Singapore Seeks To Raise Caps On E-Money Accounts

October 20, 2022
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Singapore is considering new amendments to legislation that would significantly expand the parameters as to how much e-money can be stored and transacted via personal e-wallets.

Singapore is considering new amendments to legislation that would significantly expand the parameters as to how much e-money can be stored and transacted via personal e-wallets.

The Monetary Authority of Singapore (MAS) has published a new consultation paper seeking comments on proposed amendments to the country’s e-money rules.

Based on a survey of e-wallet issuers and feedback from customers, the MAS said that users have benefited significantly from e-wallet products that facilitate lower transaction costs, spending abroad and overseas remittances.

However, at present, e-money issuers are strictly limited as to how much each personal account customer can store and transact using an e-wallet.

Based on the 2019 Payment Services Act (PS Act), personal e-wallets are currently subject to two types of cap: the stock cap; and the flow cap.

The stock cap is the maximum amount of funds that can be held in a personal e-wallet, while the flow cap is the maximum amount of funds that can be transacted from a personal e-wallet over a rolling 12-month period.

To facilitate greater customer convenience and to stimulate further innovation among payments firms, the MAS has proposed that both caps are to be lifted significantly from their current levels.

The stock cap is currently set at S$5,000 ($3,500), but the MAS would like to quadruple it to S$20,000 ($14,000).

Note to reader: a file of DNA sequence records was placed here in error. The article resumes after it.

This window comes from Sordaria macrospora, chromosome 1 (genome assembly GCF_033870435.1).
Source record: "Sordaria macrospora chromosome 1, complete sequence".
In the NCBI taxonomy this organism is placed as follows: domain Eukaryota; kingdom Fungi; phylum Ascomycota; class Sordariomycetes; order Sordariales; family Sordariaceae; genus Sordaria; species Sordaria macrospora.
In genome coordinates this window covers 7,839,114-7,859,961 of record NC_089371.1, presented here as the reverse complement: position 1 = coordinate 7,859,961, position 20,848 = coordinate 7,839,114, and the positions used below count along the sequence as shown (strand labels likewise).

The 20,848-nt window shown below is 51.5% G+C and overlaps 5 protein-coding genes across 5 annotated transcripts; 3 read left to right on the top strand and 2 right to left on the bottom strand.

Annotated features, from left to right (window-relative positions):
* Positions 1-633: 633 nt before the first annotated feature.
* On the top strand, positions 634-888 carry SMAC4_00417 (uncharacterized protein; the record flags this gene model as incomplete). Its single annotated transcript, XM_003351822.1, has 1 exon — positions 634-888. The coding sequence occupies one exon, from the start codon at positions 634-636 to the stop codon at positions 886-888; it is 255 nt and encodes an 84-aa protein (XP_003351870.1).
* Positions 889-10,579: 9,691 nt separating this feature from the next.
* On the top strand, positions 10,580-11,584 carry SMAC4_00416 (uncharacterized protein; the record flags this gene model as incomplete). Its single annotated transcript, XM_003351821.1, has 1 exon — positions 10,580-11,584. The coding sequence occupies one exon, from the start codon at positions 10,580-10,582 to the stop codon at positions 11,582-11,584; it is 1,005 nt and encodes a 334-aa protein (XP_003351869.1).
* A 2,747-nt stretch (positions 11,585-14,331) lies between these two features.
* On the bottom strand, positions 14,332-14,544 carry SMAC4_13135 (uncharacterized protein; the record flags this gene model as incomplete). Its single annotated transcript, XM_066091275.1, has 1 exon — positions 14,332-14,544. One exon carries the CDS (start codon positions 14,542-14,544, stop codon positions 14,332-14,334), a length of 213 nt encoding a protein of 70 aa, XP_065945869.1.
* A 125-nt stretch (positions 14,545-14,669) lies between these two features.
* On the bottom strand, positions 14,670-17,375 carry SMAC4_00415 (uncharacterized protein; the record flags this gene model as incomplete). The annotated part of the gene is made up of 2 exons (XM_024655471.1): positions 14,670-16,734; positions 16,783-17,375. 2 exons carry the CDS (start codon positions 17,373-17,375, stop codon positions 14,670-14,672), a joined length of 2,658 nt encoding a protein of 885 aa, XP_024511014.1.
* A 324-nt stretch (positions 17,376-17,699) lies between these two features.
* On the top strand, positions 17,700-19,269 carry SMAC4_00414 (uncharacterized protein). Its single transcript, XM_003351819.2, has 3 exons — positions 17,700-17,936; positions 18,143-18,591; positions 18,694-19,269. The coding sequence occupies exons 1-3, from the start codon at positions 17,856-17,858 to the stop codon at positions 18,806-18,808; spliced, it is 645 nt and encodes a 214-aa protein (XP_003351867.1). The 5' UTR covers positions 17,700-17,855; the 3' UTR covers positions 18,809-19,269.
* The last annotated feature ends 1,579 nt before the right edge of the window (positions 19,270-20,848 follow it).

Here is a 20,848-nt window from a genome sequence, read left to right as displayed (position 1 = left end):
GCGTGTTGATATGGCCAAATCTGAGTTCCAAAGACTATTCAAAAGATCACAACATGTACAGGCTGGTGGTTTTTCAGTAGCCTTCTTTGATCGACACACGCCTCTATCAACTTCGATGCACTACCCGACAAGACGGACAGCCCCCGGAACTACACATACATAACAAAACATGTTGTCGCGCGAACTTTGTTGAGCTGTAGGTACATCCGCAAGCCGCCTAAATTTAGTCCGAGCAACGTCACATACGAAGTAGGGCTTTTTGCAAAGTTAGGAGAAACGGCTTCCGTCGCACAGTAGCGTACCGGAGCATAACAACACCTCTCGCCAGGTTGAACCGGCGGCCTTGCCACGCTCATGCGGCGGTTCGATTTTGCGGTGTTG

Meanwhile, the flow cap is currently set at S$30,000 ($21,000), but the MAS would like to more than triple it to $100,000 ($70,000).

The MAS has given firms until November 25 to submit comments, either anonymously or publicly if they prefer.

The MAS has encouraged licensees and regulated entities under the PS Act, banks, financial institutions and other interested parties (including members of the public and payment service users) to submit comments.

Risks and benefits

In calibrating these proposals, the MAS said it has studied a range of potential downsides to the wider payments industry and financial system, including threats to financial stability.

For example, the MAS noted that lifting the caps could lead to “significant” outflows from bank deposits to non-bank e-wallets.

However, based on scenario projections and historical consumer usage statistics, the MAS said it believes financial stability goals can still be met even with higher proposed caps on e-money accounts.

If the caps are raised, the MAS also suggested that the increase in funds held by or transferred to personal e-wallets could lead to potential losses incurred due to e-wallet scams.

“E-wallet issuers should take this risk into account and assess if their anti-scam controls should be strengthened,” said the MAS.

“In that regard, MAS will continue to work closely with the industry to ensure that they implement robust anti-scam controls that are commensurate with their business and risk profiles.”

White-label exemption offered

Given the increased complexity of the e-money landscape if the amendments were to be adopted, the MAS has also proposed that certain exemptions be made for white-label e-wallet account issuers.

Currently, under the PS Act, if a major payment institution (MPI) provides e-wallets to two or more e-money issuers for a single customer, the MPI must aggregate all the e-money in the customer’s e-wallets and apply the caps described above.

However, in its consultation paper, the MAS has proposed that the PS Act be amended so that MPIs in a white-label account issuance agreement will no longer need to aggregate the e-money in e-wallets from different e-money issuers.

So, for example, under the current caps, a customer who had three e-wallets provided by two different e-money issuers could only hold up to S$5,000 across all three e-wallets.

However, under the proposed caps, a customer could hold up to S$20,000 across each e-wallet issuer, regardless of the number of accounts.

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